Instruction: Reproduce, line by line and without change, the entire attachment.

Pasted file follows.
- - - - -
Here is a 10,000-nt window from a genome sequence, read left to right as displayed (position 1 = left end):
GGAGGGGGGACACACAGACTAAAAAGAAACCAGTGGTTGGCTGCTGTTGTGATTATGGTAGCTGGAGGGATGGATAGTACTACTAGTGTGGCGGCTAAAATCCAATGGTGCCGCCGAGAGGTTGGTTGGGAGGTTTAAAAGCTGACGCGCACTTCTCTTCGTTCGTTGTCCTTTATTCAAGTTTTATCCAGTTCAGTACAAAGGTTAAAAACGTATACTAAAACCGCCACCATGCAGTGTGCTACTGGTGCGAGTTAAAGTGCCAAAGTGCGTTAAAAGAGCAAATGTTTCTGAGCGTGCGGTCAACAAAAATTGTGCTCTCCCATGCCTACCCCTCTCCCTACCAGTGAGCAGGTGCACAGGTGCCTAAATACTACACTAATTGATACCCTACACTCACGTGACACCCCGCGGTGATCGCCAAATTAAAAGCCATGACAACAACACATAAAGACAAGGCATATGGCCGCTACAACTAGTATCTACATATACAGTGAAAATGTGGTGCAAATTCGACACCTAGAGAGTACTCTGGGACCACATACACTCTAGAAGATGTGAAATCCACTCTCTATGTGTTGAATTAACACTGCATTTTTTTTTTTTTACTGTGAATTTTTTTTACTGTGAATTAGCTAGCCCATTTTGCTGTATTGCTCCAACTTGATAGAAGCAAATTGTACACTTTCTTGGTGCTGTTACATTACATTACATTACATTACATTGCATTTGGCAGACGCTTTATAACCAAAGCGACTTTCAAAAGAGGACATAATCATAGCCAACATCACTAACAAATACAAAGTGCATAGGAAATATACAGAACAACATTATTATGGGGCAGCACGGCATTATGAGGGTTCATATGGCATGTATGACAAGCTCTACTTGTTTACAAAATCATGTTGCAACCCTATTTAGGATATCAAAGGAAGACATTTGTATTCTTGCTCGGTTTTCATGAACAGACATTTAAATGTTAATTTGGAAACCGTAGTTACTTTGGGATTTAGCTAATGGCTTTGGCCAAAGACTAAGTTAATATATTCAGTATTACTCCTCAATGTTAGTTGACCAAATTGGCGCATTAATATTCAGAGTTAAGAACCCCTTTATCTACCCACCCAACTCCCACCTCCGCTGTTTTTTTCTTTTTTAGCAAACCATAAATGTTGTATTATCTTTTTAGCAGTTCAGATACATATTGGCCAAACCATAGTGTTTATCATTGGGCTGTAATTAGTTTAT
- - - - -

Here is a 10,000-nt window from a genome sequence, read left to right as displayed (position 1 = left end):
GGAGGGGGGACACACAGACTAAAAAGAAACCAGTGGTTGGCTGCTGTTGTGATTATGGTAGCTGGAGGGATGGATAGTACTACTAGTGTGGCGGCTAAAATCCAATGGTGCCGCCGAGAGGTTGGTTGGGAGGTTTAAAAGCTGACGCGCACTTCTCTTCGTTCGTTGTCCTTTATTCAAGTTTTATCCAGTTCAGTACAAAGGTTAAAAACGTATACTAAAACCGCCACCATGCAGTGTGCTACTGGTGCGAGTTAAAGTGCCAAAGTGCGTTAAAAGAGCAAATGTTTCTGAGCGTGCGGTCAACAAAAATTGTGCTCTCCCATGCCTACCCCTCTCCCTACCAGTGAGCAGGTGCACAGGTGCCTAAATACTACACTAATTGATACCCTACACTCACGTGACACCCCGCGGTGATCGCCAAATTAAAAGCCATGACAACAACACATAAAGACAAGGCATATGGCCGCTACAACTAGTATCTACATATACAGTGAAAATGTGGTGCAAATTCGACACCTAGAGAGTACTCTGGGACCACATACACTCTAGAAGATGTGAAATCCACTCTCTATGTGTTGAATTAACACTGCATTTTTTTTTTTTTACTGTGAATTTTTTTTACTGTGAATTAGCTAGCCCATTTTGCTGTATTGCTCCAACTTGATAGAAGCAAATTGTACACTTTCTTGGTGCTGTTACATTACATTACATTACATTACATTGCATTTGGCAGACGCTTTATAACCAAAGCGACTTTCAAAAGAGGACATAATCATAGCCAACATCACTAACAAATACAAAGTGCATAGGAAATATACAGAACAACATTATTATGGGGCAGCACGGCATTATGAGGGTTCATATGGCATGTATGACAAGCTCTACTTGTTTACAAAATCATGTTGCAACCCTATTTAGGATATCAAAGGAAGACATTTGTATTCTTGCTCGGTTTTCATGAACAGACATTTAAATGTTAATTTGGAAACCGTAGTTACTTTGGGATTTAGCTAATGGCTTTGGCCAAAGACTAAGTTAATATATTCAGTATTACTCCTCAATGTTAGTTGACCAAATTGGCGCATTAATATTCAGAGTTAAGAACCCCTTTATCTACCCACCCAACTCCCACCTCCGCTGTTTTTTTCTTTTTTAGCAAACCATAAATGTTGTATTATCTTTTTAGCAGTTCAGATACATATTGGCCAAACCATAGTGTTTATCATTGGGCTGTAATTAGTTTAT